This climate index is abbreviated as PDO and its effects are becoming observable to the average salmon angler in Oregon. The article explains that Nathan Mantua, PhD., was the first to show the correlation between ocean temperature and numbers of returning salmon: “the cool PDO years of 1947–1976 coincided with high returns of chinook salmon and coho salmon to Oregon rivers. Conversely, during the warm PDO cycle that followed (1977–1998), salmon numbers declined steadily.”
Warm and cold phases have alternated far more frequently since 1998 compared to relatively slow phase changes in the latter half of the 20th century. “The cause of that is debatable,” said Brandt in regard to why warm and cold phases have become shorter. Due to this, returning salmon anglers are liable to see larger runs within years, not a decade or more.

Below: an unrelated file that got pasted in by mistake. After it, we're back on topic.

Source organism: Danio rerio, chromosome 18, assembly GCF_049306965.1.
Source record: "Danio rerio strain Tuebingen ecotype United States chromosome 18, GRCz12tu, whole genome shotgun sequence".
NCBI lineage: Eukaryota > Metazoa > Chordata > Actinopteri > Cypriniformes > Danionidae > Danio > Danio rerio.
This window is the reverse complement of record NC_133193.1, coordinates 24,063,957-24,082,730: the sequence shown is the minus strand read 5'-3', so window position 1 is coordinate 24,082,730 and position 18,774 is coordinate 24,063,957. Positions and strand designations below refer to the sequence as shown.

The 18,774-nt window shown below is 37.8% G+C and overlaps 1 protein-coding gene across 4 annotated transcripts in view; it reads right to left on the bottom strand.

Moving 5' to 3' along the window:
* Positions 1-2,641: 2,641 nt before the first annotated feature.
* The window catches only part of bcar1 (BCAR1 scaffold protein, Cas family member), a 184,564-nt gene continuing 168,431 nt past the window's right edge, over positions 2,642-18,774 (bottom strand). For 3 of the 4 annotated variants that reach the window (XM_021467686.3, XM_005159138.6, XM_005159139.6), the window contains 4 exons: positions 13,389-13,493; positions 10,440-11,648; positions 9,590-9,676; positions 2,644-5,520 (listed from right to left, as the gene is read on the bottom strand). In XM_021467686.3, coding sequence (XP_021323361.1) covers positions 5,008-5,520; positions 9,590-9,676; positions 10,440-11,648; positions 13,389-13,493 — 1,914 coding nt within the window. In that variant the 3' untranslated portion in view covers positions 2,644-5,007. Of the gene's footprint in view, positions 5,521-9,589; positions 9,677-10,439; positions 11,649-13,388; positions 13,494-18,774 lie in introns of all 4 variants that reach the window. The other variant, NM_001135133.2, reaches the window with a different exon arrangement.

The warm phases of the PDO are about as exciting as tax information to the average angler, and probably most dull among the problems living and future salmon face, but the PDO is highly reliable. The PDO shows yearly averages of slight variations in temperature. It is a climatic pattern that influences salmon populations not just in the Umpqua, not only just in Oregon, but the Northern Pacific and Pacific Northwest.
The Spooktacular Horse Show at the Douglas County Fairgrounds scheduled 42 classes for Oct. 29. Riders ages ranged from under five to over fifty. The show started with English Riding Classes, followed by Showmanship, Trail, and Western Classes.